Pneumocystis Carinii Pneumonia

Pneumocystis carinii pneumonia (PCP) is caused by the fungal organism Pneumocystis carinii (recently renamed Pneumocystis jirovecii). This organism is widespread in the environment and is present in or breathed into the lungs of most people on a regular basis. It does not cause disease in healthy people.

PCP happens in people with weakened immune systems due to:

  • Certain cancers or cancer treatment.


  • Solid organ and/or bone marrow transplantation.

  • Corticosteroids or other medications that cause immune suppression.

Prior to AIDS becoming a common disease, this pneumonia was very uncommon.


The most common symptoms of infection are:

  • Fever.

  • Cough.

  • Shortness of breath especially with any exertion.

Symptoms in people with PCP and AIDS may develop slowly over several weeks. Other people with weakened immune systems and PCP usually get symptoms more suddenly.


The specific diagnosis of PCP requires seeing the organism by examining lung secretions under a microscope, The secretions are typically obtained by a procedure called bronchoscopy. On occasion, the organism can be identified in coughed up sputum. Because this infection is very serious, the patient's healthcare provider may suspect this disease and begin treatment without proof that this infection is present.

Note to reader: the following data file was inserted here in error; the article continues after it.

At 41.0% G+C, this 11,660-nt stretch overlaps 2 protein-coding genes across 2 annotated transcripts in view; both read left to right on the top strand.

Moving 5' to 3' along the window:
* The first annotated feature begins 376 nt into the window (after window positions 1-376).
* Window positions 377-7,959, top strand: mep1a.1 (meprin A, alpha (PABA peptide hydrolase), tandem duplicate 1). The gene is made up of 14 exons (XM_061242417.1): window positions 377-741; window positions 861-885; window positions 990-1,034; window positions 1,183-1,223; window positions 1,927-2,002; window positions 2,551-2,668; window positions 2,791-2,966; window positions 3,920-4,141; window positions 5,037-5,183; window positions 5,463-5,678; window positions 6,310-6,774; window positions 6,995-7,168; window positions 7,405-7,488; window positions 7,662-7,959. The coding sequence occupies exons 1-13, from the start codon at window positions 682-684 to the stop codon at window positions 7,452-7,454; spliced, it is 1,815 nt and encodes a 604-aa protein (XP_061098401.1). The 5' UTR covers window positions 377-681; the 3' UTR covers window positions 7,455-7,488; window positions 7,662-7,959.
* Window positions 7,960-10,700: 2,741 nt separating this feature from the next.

Treatment with antibiotics and sometimes steroid medicines is usually successful. Persons with weakened immune systems described above may also receive preventive antibiotic therapy when thought to be at high risk for this infection.


  • Take all medicines as prescribed. This infection must be treated for many weeks for a cure to be achieved.

  • Your caregiver will commonly provide preventive antibiotic therapy as well if your immune system remains suppressed. This treatment prevents both relapses and new episodes of this infection.

  • Smoking is a common cause of bronchitis and can contribute to pneumonia. Stopping this habit is important.

  • Make arrangements for a follow-up visit.


  • You develop a new fever, worsening shortness of breath or a possible reaction to your prescribed medicine. Common side effects of antibiotics used to treat PCP are nausea, vomiting, diarrhea or a skin rash.

  • If any of the symptoms which brought you initially into the emergency room are getting worse rather than better.

  • You develop an oral temperature above 102° F (38.9° C) after not having a temperature for one or more days.